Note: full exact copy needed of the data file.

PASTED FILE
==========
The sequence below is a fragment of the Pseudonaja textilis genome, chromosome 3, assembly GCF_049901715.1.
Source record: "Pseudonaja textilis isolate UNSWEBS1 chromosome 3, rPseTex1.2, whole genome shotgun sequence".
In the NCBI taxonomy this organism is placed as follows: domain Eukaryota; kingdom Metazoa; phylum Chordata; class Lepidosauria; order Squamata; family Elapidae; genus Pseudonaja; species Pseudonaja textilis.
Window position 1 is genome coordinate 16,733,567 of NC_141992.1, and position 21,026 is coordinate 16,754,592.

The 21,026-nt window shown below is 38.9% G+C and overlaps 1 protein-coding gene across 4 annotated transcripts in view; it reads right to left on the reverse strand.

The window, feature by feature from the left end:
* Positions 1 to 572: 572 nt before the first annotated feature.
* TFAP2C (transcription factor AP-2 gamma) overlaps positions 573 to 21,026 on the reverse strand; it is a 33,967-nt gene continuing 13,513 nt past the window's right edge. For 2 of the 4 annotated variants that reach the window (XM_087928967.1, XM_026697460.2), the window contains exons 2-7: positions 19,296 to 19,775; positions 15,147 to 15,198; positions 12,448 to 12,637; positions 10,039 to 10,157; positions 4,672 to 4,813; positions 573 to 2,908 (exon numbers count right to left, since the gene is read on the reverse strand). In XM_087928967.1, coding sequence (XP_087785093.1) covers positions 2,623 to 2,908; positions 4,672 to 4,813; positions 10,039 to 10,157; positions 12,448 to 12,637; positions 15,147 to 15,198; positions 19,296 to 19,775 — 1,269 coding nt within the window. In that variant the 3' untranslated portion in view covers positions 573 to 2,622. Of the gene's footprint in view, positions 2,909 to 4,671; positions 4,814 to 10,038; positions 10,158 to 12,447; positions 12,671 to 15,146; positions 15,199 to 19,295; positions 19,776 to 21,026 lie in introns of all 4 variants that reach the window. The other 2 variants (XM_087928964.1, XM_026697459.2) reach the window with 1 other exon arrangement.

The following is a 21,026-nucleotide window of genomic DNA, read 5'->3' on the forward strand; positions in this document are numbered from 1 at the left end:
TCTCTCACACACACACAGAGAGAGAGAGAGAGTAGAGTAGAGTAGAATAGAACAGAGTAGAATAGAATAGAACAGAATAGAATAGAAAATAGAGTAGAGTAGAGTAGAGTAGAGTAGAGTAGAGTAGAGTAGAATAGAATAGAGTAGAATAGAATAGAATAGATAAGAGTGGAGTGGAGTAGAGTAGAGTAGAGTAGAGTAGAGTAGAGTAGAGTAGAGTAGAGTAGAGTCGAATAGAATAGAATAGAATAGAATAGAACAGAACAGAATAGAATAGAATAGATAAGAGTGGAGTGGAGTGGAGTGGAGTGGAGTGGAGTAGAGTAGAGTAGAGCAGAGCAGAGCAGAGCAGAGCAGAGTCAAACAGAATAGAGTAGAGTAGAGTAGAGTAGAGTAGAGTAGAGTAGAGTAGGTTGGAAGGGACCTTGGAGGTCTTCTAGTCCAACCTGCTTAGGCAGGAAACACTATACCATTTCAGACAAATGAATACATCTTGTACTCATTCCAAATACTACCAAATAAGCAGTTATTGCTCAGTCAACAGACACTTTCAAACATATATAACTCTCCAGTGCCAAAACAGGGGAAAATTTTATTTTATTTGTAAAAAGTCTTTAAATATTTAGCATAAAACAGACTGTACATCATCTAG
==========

The sequence below is a fragment of the Pseudonaja textilis genome, chromosome 3, assembly GCF_049901715.1.
Source record: "Pseudonaja textilis isolate UNSWEBS1 chromosome 3, rPseTex1.2, whole genome shotgun sequence".
In the NCBI taxonomy this organism is placed as follows: domain Eukaryota; kingdom Metazoa; phylum Chordata; class Lepidosauria; order Squamata; family Elapidae; genus Pseudonaja; species Pseudonaja textilis.
Window position 1 is genome coordinate 16,733,567 of NC_141992.1, and position 21,026 is coordinate 16,754,592.

The 21,026-nt window shown below is 38.9% G+C and overlaps 1 protein-coding gene across 4 annotated transcripts in view; it reads right to left on the reverse strand.

The window, feature by feature from the left end:
* Positions 1 to 572: 572 nt before the first annotated feature.
* TFAP2C (transcription factor AP-2 gamma) overlaps positions 573 to 21,026 on the reverse strand; it is a 33,967-nt gene continuing 13,513 nt past the window's right edge. For 2 of the 4 annotated variants that reach the window (XM_087928967.1, XM_026697460.2), the window contains exons 2-7: positions 19,296 to 19,775; positions 15,147 to 15,198; positions 12,448 to 12,637; positions 10,039 to 10,157; positions 4,672 to 4,813; positions 573 to 2,908 (exon numbers count right to left, since the gene is read on the reverse strand). In XM_087928967.1, coding sequence (XP_087785093.1) covers positions 2,623 to 2,908; positions 4,672 to 4,813; positions 10,039 to 10,157; positions 12,448 to 12,637; positions 15,147 to 15,198; positions 19,296 to 19,775 — 1,269 coding nt within the window. In that variant the 3' untranslated portion in view covers positions 573 to 2,622. Of the gene's footprint in view, positions 2,909 to 4,671; positions 4,814 to 10,038; positions 10,158 to 12,447; positions 12,671 to 15,146; positions 15,199 to 19,295; positions 19,776 to 21,026 lie in introns of all 4 variants that reach the window. The other 2 variants (XM_087928964.1, XM_026697459.2) reach the window with 1 other exon arrangement.

The following is a 21,026-nucleotide window of genomic DNA, read 5'->3' on the forward strand; positions in this document are numbered from 1 at the left end:
TCTCTCACACACACACAGAGAGAGAGAGAGAGTAGAGTAGAGTAGAATAGAACAGAGTAGAATAGAATAGAACAGAATAGAATAGAAAATAGAGTAGAGTAGAGTAGAGTAGAGTAGAGTAGAGTAGAGTAGAATAGAATAGAGTAGAATAGAATAGAATAGATAAGAGTGGAGTGGAGTAGAGTAGAGTAGAGTAGAGTAGAGTAGAGTAGAGTAGAGTAGAGTAGAGTCGAATAGAATAGAATAGAATAGAATAGAACAGAACAGAATAGAATAGAATAGATAAGAGTGGAGTGGAGTGGAGTGGAGTGGAGTGGAGTAGAGTAGAGTAGAGCAGAGCAGAGCAGAGCAGAGCAGAGTCAAACAGAATAGAGTAGAGTAGAGTAGAGTAGAGTAGAGTAGAGTAGAGTAGGTTGGAAGGGACCTTGGAGGTCTTCTAGTCCAACCTGCTTAGGCAGGAAACACTATACCATTTCAGACAAATGAATACATCTTGTACTCATTCCAAATACTACCAAATAAGCAGTTATTGCTCAGTCAACAGACACTTTCAAACATATATAACTCTCCAGTGCCAAAACAGGGGAAAATTTTATTTTATTTGTAAAAAGTCTTTAAATATTTAGCATAAAACAGACTGTACATCATCTAG